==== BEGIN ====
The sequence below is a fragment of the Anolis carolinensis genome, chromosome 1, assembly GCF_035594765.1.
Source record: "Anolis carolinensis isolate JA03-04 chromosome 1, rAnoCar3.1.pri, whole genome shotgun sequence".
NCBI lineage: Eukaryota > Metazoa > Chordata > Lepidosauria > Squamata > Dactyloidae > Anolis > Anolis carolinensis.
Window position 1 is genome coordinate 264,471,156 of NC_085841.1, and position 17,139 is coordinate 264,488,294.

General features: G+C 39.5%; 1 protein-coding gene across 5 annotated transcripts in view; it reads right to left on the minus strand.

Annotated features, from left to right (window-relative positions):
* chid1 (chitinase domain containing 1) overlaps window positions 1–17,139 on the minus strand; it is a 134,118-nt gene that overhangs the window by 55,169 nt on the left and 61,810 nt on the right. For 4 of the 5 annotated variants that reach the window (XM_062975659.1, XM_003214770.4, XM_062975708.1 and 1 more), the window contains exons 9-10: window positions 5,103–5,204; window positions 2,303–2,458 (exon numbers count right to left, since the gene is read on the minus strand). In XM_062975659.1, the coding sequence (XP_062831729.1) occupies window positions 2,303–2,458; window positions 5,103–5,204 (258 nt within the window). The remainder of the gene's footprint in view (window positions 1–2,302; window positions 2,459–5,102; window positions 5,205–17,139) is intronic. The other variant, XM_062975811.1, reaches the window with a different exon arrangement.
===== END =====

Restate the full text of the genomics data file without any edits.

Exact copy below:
The sequence below is a fragment of the Anolis carolinensis genome, chromosome 1, assembly GCF_035594765.1.
Source record: "Anolis carolinensis isolate JA03-04 chromosome 1, rAnoCar3.1.pri, whole genome shotgun sequence".
NCBI lineage: Eukaryota > Metazoa > Chordata > Lepidosauria > Squamata > Dactyloidae > Anolis > Anolis carolinensis.
Window position 1 is genome coordinate 264,471,156 of NC_085841.1, and position 17,139 is coordinate 264,488,294.

General features: G+C 39.5%; 1 protein-coding gene across 5 annotated transcripts in view; it reads right to left on the minus strand.

Annotated features, from left to right (window-relative positions):
* chid1 (chitinase domain containing 1) overlaps window positions 1–17,139 on the minus strand; it is a 134,118-nt gene that overhangs the window by 55,169 nt on the left and 61,810 nt on the right. For 4 of the 5 annotated variants that reach the window (XM_062975659.1, XM_003214770.4, XM_062975708.1 and 1 more), the window contains exons 9-10: window positions 5,103–5,204; window positions 2,303–2,458 (exon numbers count right to left, since the gene is read on the minus strand). In XM_062975659.1, the coding sequence (XP_062831729.1) occupies window positions 2,303–2,458; window positions 5,103–5,204 (258 nt within the window). The remainder of the gene's footprint in view (window positions 1–2,302; window positions 2,459–5,102; window positions 5,205–17,139) is intronic. The other variant, XM_062975811.1, reaches the window with a different exon arrangement.